Real World
The Genesis Of Conflict

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Djb: B- | Grade It Now!
The Genesis Of Conflict

Reverent, awe-struck props topped with nuts and a maraschino cherry to Sars, for skipping an entire day's worth of watching The Powerpuff Girls, or whatever the hell is usually broadcast for the middle eleven hours of a typical Saturday afternoon, and instead "running the Boston Marathon" in its excruciating entirety.

The first three minutes of this episode didn't exactly make it onto the videotape, so I will have to utilize my vast knowledge of this season's generically contrived story arc (er, I mean "natural and organic developments in the lives of real people with credible back stories") and the visual style of the show's other seasons to fill in some early blanks. Creative writing fun times ahoy: The "seven strangers" intro ends with the words The Real World shown floating in a bowl of clam chowder perched atop a regal statue of Paul Revere set against a backdrop of the snowy, snowy banks of the Charles River. The privilege of announcing that this is The Real World: Boston has been delegated to Syrus, due to his impassioned and ultimately convincing argument that "a woman's place is in the kitchen, not in the opening credits" he so doubtlessly broached during the arduous audition process. Cut to a long aerial tracking shot of a giant Texas Longhorn graphic depiction of some kind and a license plate on the back of an enormous pick-up truck reading "Texas: The Lone Star State," followed by a shot of a water tower in the shape of a giant ten-gallon hat across which is written in twenty-foot-high letters in that woe-be-it-to-our-inability-to-subvert-our-own-cultural-stereotypes kind of way, "Everything is Bigger in Texas." I would now proceed to weep bitter tears for the shamelessly reductive generalizations MTV sees fit to formulate about every place in the world that isn't Times Square, but this emoting would be rendered futile as it would be drowned out by the blaring instrumental vamp of "Semi-Charmed Life," which I am all too sure would be aurally accompanying this montage as it unfolds. Or so I imagine it might have happened.

Okay, this part really happened. Inside of a moving automobile, we meet an "Elka's dad," who asks the car's passenger we must have already learned is Elka, "Who's going to put the stuff on there?" Elka and her father have just chosen a Christmas tree for the house, and the predominant conversation about the decorating of said tree contains two or three thousand references to her mom's "illness" last year. Amidst a collection of gratuitous "big men carry tree" shots that feature Elka standing pointlessly off to the side in that damn-maybe-I-should-be-baking-a-pie-or-something kind of way, we learn from an intercut confessional that "my mother's death is affecting me, but I'm not letting it get in the way of my normal life." Cut to what MTV dictates is "normal life" in Elka's house, where the doorbell rings and a postal worker of some kind announces a delivery and hands Elka a box. As her two friends quite self-consciously avoid looking directly into the camera and maintain their "yeah, but how many more takes of this until we get to meet Kurt Loder" half-smiles, Elka cracks open the box and reads the enclosed letter, "Dear Elka, On behalf of Bunim-Murray Productions, I would like to say congratulations," before breaking into a jubilant scream and hugging her too-conveniently-present best friends. So wow, then. I guess this Elka character has been chosen to be one of the inhabitants of the house on this, the sixth Real World season on MTV. How amazing for her. I guess part of this celebration must come from the dawning relief Elka must feel at figuring out just why the hell black-clad cameramen toting suitcases of equipment embossed with stickers reading "Property of MTV" had been following her around for the better part of the past three or four days, ready to record this moment of unbridled excitement, spontaneous and unexpected as it may have been.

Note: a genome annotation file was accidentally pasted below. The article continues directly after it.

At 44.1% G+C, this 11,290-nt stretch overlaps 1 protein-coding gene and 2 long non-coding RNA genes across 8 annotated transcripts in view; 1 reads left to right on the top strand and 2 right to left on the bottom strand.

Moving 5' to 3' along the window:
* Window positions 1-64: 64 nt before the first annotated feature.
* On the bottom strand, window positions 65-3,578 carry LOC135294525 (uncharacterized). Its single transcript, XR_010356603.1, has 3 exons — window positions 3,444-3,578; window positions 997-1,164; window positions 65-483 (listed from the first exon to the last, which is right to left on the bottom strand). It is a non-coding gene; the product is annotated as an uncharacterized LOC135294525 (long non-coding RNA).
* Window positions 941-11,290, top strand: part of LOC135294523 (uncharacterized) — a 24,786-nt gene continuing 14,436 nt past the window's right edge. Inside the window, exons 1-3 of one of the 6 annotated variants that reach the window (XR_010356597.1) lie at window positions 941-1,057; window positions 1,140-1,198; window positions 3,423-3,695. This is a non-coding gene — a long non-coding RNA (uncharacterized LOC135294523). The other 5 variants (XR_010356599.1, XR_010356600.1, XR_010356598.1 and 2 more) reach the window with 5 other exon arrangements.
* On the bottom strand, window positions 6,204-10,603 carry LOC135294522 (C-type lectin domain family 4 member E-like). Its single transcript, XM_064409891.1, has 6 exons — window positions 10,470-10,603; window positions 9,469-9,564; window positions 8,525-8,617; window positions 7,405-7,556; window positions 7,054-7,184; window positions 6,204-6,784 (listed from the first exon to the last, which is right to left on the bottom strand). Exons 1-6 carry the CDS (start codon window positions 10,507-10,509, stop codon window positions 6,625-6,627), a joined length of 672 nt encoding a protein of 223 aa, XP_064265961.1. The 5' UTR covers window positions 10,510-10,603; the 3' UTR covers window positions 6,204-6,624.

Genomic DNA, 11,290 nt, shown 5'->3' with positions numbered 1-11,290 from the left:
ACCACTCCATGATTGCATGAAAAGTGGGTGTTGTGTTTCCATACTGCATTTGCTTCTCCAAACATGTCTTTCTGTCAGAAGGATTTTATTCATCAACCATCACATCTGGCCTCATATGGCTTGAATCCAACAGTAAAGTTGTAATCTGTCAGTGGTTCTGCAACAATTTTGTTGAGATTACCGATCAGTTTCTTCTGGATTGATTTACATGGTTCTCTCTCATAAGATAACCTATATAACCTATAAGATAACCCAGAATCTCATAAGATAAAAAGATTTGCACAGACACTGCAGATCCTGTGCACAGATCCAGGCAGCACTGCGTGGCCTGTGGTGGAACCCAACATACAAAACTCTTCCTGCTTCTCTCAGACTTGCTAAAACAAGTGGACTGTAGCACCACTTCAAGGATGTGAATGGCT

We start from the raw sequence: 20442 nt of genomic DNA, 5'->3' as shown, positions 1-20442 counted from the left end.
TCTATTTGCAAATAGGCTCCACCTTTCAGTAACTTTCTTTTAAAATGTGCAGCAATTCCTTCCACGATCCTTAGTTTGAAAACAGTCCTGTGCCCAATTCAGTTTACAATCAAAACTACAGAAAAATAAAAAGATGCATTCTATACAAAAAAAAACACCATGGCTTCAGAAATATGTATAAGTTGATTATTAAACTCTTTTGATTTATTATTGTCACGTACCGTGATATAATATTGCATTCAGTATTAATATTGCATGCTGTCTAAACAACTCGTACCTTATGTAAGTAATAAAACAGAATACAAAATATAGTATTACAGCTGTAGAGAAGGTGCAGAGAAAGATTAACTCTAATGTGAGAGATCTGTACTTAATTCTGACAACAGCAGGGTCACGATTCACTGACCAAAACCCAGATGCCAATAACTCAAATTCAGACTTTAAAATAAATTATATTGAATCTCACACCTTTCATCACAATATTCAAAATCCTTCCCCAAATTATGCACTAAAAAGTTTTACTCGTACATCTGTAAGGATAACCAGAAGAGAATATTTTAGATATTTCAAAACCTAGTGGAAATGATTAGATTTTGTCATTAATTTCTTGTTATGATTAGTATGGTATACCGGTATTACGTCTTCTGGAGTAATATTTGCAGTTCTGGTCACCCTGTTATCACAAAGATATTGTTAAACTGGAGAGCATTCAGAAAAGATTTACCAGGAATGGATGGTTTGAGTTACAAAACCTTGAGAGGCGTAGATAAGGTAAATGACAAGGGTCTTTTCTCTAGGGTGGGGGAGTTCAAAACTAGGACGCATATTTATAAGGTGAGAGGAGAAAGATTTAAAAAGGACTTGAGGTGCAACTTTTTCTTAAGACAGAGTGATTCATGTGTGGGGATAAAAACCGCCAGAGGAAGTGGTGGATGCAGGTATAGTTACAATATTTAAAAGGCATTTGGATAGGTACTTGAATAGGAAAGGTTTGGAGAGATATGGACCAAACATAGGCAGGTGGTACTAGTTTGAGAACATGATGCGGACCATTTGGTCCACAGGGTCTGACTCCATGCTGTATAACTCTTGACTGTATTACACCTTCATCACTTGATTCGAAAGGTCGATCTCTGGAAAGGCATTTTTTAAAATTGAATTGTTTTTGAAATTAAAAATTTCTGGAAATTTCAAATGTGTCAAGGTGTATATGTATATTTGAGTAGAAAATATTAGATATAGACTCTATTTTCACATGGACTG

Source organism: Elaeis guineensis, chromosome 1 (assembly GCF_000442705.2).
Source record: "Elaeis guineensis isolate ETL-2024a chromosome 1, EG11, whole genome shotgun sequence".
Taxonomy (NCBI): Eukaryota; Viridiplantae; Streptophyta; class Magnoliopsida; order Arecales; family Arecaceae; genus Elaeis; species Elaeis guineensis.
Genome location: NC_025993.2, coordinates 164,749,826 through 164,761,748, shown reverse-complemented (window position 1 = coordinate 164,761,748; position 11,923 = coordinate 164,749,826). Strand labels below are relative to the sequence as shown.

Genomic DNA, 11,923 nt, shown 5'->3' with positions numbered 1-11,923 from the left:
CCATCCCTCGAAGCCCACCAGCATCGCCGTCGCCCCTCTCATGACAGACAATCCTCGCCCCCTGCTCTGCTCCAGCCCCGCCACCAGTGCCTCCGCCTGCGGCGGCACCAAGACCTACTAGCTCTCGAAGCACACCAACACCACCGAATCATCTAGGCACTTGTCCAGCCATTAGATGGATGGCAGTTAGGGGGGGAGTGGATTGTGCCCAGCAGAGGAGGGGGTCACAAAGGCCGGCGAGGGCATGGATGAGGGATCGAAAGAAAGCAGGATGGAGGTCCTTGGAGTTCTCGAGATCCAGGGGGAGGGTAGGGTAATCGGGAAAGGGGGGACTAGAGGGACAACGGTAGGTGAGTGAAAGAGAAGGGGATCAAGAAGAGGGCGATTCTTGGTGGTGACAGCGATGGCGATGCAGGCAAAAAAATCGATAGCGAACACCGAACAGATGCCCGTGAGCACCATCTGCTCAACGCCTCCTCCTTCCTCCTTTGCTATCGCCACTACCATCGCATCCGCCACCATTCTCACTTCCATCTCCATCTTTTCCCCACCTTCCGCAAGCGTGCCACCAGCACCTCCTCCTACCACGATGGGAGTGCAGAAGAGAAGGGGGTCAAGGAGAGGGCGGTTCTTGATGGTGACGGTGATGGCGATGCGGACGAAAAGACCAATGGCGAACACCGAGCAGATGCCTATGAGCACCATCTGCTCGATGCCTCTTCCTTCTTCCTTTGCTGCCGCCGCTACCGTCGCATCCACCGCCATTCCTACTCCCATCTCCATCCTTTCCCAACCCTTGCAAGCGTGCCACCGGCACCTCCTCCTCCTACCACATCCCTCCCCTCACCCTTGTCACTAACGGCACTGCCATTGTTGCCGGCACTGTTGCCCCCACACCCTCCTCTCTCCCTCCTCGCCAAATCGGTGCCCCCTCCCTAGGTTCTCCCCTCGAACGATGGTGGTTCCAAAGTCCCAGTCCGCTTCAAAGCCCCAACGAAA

Cut to a bustling urban street corner, which even under an equalizing blanket of snow I instantly identify is New York and most certainly not Montana, as the writing on the screen would have me believe. In counterpoint to the Daddy's Little Girl stock character we just met in the Elka sequence, this new character embodies the tough-talking city-gal myth of barking at taxi cabs and hurling sarcastic barbs at a world who can't take the time to listen to her manifold needs. But considering MTV's need to reach a certain teen and twentysomething demographic, I find it a boldly liberal development that they would accept the application of a washed-out, forty year old alcoholic for participation on the show. Look at those tired, tired eyes. Speaking of which, nice bangs. Cut to a skyline shot of New York City, labeled correctly this time as "New York City." Oh. I guess it's her name that's Montana, then. Oops. I'm dumb, a little. Yeah, well it's a stupid name anyway.

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Real World




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